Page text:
internationalisation, dynamic loading etc). Only the most basic (and
preferably severely limited in # properties) components.

Nearly all of the alternatives seem to work at first, but as the
programs get larger (say something the size of Lazarus itself) the
complexity increases, the benefits drop.

> Sorry for complaining and not offering
> any LCL code.  Putting a complaint out there in the air is like putting a
> bug report out there - I may not have a solution to the bug but at least I
> reported a possible issue.

The complaint is older than Delphi. People raved about Turbo Vision exactly
the same way in the nineties (giving binaries in excess of 100kb !). I think
it is simply a matter of sensitivies adapting slower than technology.

Everybody knows that you can go to far (OpenOffice is a good example on the
one side, OTOH, they are in the unique position to commit gigantic resources
to it due to that nearly everybody uses an office suite)
> I also complained and complained about websnap and asp and php, and of course I also wrote some code
> that solved my problem there which is all FPC based, the poor old wiki, forum, and other utilities
> on my site that need updating. Others choose the easy solution and use ASP and PHP.. boring. I
> complained about FPDOC and wrote some extensions for my own lufdoc, and I complained about numerous
> other things and went ahead and wrote code.

fpdoc is IMHO a good thing, that unfortunately is not fully mature. It
really needs a circle of dedicated users that report and submit patches.
> I will offer you folks some system.pp units that I'm sure will help the embedded programmers too.

What do you think what sb would do with this? Who will use this? Solutions
without a clear audience that can be a community simply are no good. If you
really want to further the FPC embedded case, snap up some real embedded
developers, and start working to make something that really satisfy demands
of these people. One can shout BLOAT! and throw in some cut down code, but
that will nearly always fails, since effectively nobody is waiting for it.

> Regarding the 64 bit stuff - well one real world example of where 64bit is needed seems to be in the
> GO game that Frank De Groot is working on.  He stated that he may be moving to C/C++ because delphi
> and FPC don't suit his needs. He could extend FPC, because it is open source, instead of
> complaining, but he could also just do something easier.. maybe move to C/C++?

... What are his needs? Do his needs convergate with FPC's direction? 

> The size stuff - oh no, not this again. Think about memory footprint and not just speed of
> algorithms please. The reason I use Foxit reader instead of Adobe Reader is because it is more
> responsive.

Well, you argue against Lazarus mainly. Where is lazarus and 40 kb of
sysutils related to (I assume more recent) Adobe's or OpenOffice? IMHO there
is no relation whatsoever. 

> I have tried out many Lazarus Apps by feeling them, not by just looking at
> Exe size. Lately, they feel slow, probably because of the abstractions and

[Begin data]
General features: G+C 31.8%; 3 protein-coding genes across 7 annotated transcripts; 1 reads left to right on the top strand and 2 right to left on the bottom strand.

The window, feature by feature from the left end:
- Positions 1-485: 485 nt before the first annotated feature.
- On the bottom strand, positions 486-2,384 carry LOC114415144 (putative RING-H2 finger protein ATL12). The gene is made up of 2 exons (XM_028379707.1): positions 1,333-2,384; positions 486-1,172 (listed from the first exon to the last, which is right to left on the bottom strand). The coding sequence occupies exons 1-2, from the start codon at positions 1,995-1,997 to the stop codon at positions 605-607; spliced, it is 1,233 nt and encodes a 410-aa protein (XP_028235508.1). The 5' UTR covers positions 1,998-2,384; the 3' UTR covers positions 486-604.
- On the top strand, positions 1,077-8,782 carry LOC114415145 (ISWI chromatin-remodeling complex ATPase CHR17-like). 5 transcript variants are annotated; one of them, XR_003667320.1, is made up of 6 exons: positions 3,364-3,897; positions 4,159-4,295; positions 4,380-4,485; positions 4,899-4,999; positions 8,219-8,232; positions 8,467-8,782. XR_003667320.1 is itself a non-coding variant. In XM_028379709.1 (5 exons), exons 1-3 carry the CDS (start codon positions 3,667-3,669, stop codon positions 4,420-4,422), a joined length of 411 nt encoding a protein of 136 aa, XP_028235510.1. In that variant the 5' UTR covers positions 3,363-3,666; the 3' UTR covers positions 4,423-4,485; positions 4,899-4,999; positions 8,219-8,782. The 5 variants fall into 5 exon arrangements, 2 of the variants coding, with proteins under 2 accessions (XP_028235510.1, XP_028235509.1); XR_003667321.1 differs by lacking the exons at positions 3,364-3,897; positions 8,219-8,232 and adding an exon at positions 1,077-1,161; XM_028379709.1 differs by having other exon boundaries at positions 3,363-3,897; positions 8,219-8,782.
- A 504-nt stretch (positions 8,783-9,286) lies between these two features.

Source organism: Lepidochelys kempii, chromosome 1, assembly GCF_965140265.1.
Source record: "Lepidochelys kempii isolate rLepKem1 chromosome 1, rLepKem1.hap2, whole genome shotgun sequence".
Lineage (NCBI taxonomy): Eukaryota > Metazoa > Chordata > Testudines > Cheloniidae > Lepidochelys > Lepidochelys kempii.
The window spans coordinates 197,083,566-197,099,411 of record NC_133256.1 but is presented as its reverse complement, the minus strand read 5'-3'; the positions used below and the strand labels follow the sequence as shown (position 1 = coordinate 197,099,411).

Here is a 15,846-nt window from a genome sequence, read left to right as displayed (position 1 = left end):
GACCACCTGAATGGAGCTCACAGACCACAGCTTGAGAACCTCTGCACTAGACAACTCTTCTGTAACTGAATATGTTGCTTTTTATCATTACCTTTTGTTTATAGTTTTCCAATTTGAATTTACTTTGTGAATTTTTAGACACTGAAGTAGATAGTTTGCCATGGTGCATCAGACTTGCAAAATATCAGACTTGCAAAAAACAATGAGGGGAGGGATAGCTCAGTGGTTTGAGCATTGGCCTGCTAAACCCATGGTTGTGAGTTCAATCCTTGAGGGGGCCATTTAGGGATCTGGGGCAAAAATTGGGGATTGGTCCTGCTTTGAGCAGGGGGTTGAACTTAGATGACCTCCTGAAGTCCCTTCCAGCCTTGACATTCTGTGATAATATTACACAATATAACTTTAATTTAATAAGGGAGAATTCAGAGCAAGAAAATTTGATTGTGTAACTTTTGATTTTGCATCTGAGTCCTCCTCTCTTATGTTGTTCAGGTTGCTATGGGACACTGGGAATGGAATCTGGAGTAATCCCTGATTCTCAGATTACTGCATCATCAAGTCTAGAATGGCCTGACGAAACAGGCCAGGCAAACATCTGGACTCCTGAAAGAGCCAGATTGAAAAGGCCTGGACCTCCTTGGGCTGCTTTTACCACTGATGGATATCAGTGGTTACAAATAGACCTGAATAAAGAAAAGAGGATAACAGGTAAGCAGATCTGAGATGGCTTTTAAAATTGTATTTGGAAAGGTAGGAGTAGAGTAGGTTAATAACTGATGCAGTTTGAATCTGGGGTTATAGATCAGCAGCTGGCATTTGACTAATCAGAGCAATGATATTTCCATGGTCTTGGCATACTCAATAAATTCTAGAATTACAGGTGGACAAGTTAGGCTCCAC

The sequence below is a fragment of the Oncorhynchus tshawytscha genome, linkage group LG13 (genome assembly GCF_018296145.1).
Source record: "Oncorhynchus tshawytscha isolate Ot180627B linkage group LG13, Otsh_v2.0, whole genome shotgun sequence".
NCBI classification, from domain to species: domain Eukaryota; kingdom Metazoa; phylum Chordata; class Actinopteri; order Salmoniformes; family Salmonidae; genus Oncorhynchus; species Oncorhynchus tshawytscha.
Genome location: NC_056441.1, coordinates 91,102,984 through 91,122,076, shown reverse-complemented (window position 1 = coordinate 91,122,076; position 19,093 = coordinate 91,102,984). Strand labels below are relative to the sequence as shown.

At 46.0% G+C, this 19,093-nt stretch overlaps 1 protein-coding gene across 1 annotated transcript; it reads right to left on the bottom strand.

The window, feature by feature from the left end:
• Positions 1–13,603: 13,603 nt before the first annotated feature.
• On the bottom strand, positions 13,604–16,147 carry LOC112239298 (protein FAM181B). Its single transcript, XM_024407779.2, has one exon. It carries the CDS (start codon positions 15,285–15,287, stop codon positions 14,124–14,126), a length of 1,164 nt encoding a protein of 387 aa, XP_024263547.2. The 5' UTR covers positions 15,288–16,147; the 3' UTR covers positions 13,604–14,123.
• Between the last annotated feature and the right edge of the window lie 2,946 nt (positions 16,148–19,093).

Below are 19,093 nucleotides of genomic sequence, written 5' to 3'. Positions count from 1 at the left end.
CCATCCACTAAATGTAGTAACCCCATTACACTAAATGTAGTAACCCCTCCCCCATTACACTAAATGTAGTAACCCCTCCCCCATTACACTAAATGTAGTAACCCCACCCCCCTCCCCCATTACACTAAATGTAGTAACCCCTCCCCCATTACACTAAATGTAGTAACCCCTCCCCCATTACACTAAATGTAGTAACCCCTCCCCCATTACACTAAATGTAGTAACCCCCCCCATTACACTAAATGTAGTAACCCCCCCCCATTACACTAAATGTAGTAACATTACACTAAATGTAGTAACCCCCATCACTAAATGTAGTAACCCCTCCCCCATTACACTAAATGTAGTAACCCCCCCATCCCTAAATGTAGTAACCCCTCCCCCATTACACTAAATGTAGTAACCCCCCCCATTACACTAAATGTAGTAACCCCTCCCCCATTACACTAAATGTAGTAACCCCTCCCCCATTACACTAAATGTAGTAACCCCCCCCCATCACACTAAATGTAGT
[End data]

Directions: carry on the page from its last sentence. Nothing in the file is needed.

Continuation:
> footprint I suspect.

Lazarus is never slow to my taste, except in the linking stage, something
which is not due to bloat. 

> It's not just cross platform abstraction, I assure you, since many cross
> platform abstractions can be solved with IFDEF's which are not stored in
> the exe

True. Or doing this for entire includefiles. But that is not the abstraction
we are refering too. It is creating abstractions for THE USER, so that he
doesn't have to make the ifdefs (and know every in or out of the problem)

> Other folks agree with me.. many people on the pascal game devel BBS are
> saying Lazarus is becoming huge and slow.  Hey, we are just reporting a
> bug okay? If a bug is reported, it doesn't necessarily mean that we have
> the solution for the bug. Reporting the bug is still useful.

Then explain how it is slow. What exactly is slow, and how slow is slow? Did
you try to profile where it comes from?

Keep in mind that the size matters faq was exactly written against this
gratituous, extremely open ended bloat thinking. Anything can be discussed,
but come with figures, measurements etc, not with a vague feeling, and when
explaination is demanded, don't point to a forum with people with similar
vague feelings.

> Memory is fairly cheap, but with things like VMWARE and Colinux running, my memory fills up darn
> quickly!

I don't know what to say about this. FPC/Lazarus use is a few tens MBs.
VMWare and Colinux eat way more. Why do you blame FPC/Lazarus and not them?

They all just use memory to reach their goals. And FPC/Lazarus are way more
sparingly with resources than the programs you also seem to run.

> drives... Don't you see the irony? A lot of you folks recommend FastCGI
> whenever someone asks about web programming.. and fast cgi is all about
> building tight code with a small footprint..

No. It is about not respawning binaries. The word "fast" in fast cgi has
nothing to do with codegenration or footprint. Just with not respawning the
cgi for each and every HTTP request.

And FPC programs have the smallest footprint in the shootout, so what is
this about?

> but yet whenever someone mentions a small system.pp unit or a small
> sysutils unit all of a sudden we are offended about an attempt to make a
> smaller program, faster program, etc. A smaller program in many many cases
> means a faster program - definitely a faster loading program in many
> cases. Not all cases. We are talking about general trends here.

Well, this is simply not true. Or only on a so coarse scale that
interpolations are useless.